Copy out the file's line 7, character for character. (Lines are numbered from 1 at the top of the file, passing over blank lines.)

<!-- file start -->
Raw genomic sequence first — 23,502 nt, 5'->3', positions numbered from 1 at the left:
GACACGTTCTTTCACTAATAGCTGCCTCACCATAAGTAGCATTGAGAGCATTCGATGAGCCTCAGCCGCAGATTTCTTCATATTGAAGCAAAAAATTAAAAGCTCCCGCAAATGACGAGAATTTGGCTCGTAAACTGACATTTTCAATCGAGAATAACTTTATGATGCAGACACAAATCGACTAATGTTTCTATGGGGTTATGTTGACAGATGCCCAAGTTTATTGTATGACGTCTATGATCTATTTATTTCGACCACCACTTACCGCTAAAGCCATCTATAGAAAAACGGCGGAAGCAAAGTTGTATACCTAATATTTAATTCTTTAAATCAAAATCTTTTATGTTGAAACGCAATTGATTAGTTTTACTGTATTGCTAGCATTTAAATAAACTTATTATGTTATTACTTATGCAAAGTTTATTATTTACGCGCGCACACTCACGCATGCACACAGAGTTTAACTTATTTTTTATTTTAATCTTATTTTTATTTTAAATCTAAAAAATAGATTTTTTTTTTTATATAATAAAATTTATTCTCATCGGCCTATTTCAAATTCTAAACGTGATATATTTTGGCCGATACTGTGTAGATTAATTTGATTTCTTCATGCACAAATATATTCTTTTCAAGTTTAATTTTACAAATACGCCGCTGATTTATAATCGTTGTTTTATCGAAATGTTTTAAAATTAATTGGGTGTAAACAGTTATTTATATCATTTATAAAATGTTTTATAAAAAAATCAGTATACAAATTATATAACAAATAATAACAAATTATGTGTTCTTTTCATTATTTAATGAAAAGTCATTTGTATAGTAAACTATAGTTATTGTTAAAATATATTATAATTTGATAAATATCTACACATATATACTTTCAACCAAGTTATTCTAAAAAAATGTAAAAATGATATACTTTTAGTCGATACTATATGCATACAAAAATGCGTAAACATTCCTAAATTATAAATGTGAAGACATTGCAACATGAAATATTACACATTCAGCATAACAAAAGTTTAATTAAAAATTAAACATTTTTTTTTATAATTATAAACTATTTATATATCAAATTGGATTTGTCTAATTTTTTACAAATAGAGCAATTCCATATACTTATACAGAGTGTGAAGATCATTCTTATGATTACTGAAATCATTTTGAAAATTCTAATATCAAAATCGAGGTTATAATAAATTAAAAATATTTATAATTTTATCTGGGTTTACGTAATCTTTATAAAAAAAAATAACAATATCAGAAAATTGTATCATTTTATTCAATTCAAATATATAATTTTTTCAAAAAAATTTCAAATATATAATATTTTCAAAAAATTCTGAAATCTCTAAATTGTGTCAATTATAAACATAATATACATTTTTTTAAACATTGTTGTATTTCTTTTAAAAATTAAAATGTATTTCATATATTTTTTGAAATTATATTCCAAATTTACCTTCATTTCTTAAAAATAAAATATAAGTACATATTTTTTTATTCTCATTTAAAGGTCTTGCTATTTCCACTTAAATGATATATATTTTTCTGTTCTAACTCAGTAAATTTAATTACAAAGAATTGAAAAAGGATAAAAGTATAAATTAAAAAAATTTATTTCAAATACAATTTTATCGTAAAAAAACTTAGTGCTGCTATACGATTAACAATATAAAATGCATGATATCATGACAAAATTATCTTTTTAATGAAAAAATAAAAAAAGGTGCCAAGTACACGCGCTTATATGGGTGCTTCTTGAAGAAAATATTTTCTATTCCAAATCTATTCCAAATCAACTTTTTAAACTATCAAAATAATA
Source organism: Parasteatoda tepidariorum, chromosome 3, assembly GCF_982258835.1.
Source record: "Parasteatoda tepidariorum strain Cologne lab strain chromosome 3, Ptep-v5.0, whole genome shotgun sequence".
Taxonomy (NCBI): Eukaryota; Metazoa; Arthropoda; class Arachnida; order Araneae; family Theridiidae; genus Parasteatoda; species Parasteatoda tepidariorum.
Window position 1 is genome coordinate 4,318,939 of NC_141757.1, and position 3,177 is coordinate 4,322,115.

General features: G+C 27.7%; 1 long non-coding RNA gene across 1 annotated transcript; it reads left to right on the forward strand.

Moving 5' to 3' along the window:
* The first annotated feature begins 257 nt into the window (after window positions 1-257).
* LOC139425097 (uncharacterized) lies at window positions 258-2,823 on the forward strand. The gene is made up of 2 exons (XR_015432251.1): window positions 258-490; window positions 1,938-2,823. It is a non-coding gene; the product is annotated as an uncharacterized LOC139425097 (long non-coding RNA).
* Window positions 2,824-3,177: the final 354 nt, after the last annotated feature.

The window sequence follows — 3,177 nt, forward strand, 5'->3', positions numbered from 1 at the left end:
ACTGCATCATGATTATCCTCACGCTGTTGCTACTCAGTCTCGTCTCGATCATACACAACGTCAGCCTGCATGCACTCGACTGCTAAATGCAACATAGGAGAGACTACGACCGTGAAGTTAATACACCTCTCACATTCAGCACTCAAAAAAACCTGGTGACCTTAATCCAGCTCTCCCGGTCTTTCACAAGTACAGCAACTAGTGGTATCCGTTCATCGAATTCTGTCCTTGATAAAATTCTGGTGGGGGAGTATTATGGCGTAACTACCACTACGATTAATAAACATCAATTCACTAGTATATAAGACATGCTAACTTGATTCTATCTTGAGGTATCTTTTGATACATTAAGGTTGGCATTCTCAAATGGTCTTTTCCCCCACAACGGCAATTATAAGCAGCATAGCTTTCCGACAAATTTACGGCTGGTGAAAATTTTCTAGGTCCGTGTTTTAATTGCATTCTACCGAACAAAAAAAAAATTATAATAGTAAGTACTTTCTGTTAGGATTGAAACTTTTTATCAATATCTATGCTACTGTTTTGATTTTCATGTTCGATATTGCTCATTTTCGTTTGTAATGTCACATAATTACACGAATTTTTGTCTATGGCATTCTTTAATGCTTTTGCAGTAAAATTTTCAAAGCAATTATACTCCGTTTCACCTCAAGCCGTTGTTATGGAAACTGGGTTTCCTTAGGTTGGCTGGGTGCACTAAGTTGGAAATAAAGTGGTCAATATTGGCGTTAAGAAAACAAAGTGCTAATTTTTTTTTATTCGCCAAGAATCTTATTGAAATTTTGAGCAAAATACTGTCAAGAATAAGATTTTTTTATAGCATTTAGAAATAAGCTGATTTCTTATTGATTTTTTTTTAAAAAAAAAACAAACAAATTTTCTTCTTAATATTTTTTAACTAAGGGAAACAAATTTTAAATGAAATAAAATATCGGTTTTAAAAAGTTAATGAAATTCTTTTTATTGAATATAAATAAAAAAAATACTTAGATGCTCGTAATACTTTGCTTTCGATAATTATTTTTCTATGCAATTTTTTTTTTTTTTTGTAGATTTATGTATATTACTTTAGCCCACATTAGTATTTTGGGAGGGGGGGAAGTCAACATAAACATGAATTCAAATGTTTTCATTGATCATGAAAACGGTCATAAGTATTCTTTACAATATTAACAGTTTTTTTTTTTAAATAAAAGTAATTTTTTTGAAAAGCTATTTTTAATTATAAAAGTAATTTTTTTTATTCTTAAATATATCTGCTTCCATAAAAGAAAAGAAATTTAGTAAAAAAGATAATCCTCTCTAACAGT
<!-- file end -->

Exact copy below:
General features: G+C 27.7%; 1 long non-coding RNA gene across 1 annotated transcript; it reads left to right on the forward strand.